Category: Digital Marketing | 5 min read

I’ve been a digital marketer since the early days — way back when the meta keyword tag still worked and automating a single email was magical.

In that time I’ve been hired by plenty of marketers and have also hired lots of very smart digital marketers myself.

It seems the industry is really starting to explode these days and any time a new job is posted the poor recruiter gets flooded with hundreds of applications from smart young people trying to break in.

I’m here to help those bright young people. Below is what I have found will help you stand out from the pack.

First though, let’s go over some of the things everyone says they have. You MUST have these:

The stuff everyone claims to have:

SEO — So you know what a keyword is?

Absolutely everyone seems to think they know SEO. The issue is that it is super hard to figure out just how much you actually do know. Sure, I can see if you know what a canonical tag is or how to set up schema tags properly, but generally resumes don’t tell me this.

Also, I am always wary of people who claim to know SEO because there is so much BAD information about it available. Practices that are ‘grey’ can be seen as very positive by some and then suddenly get you banned by Google later (remember guest posting?)

This is something where I don’t think there is an easy answer you can put on a resume. This is more an area we would have to discuss in depth at the interview stage.

Social Media — Instagram is nice. right?

Literally every new digital marketer tells me they have social media experience. To be honest I kind of assume this — we all use Facebook gosh darnit, that doesn’t mean anything!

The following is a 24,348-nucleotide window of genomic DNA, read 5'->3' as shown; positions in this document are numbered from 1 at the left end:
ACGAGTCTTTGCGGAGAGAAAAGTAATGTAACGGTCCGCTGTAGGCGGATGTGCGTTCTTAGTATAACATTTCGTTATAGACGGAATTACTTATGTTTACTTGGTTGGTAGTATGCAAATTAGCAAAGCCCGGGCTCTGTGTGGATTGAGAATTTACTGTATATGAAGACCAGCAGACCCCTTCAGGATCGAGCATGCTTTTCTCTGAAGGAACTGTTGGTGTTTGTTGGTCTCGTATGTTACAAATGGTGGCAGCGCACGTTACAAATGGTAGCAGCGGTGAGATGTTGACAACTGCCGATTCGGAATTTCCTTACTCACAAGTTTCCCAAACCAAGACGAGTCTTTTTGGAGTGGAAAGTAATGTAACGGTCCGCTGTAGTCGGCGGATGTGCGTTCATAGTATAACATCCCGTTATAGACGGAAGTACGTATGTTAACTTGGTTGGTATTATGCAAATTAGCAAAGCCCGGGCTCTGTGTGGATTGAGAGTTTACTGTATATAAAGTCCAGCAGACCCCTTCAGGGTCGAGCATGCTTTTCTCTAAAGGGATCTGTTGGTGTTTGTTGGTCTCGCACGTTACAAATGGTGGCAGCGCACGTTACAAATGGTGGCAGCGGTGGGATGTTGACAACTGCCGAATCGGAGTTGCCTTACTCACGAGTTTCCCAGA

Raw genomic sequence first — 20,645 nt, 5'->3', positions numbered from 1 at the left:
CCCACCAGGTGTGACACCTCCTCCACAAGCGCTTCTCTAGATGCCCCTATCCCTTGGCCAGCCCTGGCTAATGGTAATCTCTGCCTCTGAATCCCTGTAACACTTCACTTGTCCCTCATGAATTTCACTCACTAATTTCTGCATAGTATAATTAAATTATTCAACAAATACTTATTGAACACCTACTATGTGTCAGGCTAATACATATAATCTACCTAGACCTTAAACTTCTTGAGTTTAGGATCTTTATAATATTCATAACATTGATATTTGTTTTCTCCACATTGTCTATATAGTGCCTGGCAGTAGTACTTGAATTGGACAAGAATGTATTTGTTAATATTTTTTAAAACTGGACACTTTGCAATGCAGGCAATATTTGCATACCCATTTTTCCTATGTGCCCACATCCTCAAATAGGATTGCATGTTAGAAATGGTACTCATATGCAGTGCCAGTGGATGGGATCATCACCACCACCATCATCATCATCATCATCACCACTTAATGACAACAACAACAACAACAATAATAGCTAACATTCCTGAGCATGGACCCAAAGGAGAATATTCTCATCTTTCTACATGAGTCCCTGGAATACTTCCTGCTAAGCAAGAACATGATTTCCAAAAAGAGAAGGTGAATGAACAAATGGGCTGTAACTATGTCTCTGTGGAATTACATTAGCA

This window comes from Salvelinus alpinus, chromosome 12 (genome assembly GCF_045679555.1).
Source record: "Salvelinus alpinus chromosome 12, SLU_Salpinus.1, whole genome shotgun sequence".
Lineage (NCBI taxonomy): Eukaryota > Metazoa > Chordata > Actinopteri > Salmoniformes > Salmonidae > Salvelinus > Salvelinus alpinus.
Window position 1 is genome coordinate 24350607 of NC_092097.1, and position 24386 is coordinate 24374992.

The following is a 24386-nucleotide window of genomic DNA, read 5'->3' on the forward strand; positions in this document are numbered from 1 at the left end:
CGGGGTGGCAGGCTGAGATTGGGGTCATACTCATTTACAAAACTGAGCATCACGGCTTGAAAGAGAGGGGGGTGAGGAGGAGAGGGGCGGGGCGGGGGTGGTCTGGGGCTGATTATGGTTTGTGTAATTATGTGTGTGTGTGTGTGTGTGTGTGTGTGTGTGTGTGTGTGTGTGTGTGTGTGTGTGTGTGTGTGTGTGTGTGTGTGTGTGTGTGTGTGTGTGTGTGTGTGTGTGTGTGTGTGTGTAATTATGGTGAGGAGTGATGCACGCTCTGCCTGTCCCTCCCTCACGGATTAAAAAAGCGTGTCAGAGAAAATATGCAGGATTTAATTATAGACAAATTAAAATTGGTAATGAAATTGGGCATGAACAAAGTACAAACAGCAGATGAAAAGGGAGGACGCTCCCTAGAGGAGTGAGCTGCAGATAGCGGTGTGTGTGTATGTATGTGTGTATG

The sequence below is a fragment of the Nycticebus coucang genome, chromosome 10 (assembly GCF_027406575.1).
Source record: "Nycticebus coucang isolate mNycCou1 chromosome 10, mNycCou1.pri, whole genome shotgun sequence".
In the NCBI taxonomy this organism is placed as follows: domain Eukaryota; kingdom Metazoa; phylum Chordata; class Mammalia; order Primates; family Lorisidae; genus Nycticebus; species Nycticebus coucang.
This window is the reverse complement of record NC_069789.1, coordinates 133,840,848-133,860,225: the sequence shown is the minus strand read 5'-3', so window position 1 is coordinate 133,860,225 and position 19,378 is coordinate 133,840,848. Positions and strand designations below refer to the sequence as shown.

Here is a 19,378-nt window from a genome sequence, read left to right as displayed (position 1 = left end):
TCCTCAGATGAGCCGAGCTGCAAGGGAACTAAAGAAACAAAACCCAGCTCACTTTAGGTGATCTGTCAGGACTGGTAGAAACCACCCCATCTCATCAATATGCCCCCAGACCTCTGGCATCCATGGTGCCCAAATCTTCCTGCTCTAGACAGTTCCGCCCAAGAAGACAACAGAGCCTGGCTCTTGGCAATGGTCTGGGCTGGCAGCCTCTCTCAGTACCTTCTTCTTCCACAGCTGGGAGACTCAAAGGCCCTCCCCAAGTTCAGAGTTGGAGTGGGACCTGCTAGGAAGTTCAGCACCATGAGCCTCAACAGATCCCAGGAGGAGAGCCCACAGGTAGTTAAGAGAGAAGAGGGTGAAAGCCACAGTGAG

Instead you need to show that you know how to get results in social media. This could mean building an account with a large and active following or, better yet, building an account that leads to actual money.

Here is a fun little project: see if you can build a following on Instagram and then sell them some products using Amazon affiliate links.

It will be valuable real world experience that in the end will cost you nothing and maybe even make you a few dollars.

It will also show you just how hard social media marketing is.

Content writing — be good at this

Not much to ad here. Everyone wants a marketer that can write.

Wordpress — You already know this… right? It’s kind of important.

I kind of hope you already know this one. Wordpress is pretty well the industry standard. If you don’t know it yet, go ahead and learn it. You should know the most common plugins as well.

The more advanced your wordpress knowledge the better. Can you install tags yourself? Change the look of a template?

What will make you stand out:

There, done with all the boring stuff everyone says they have. Now to the bit I hope is most important: what you will have that no one else will. This is stuff companies need more than someone who can come up with a clever tweet.

Statistics, analytics and numbers

I know. Most marketers are the ‘creative’ type and don’t like dabbling in numbers too much. I’m sorry I have to break this to you: numbers will become your life.

Go to Khan Academy and brush up on statistics. Then make sure you are pretty darned advanced in Microsoft Access and Excel. They will become your friends.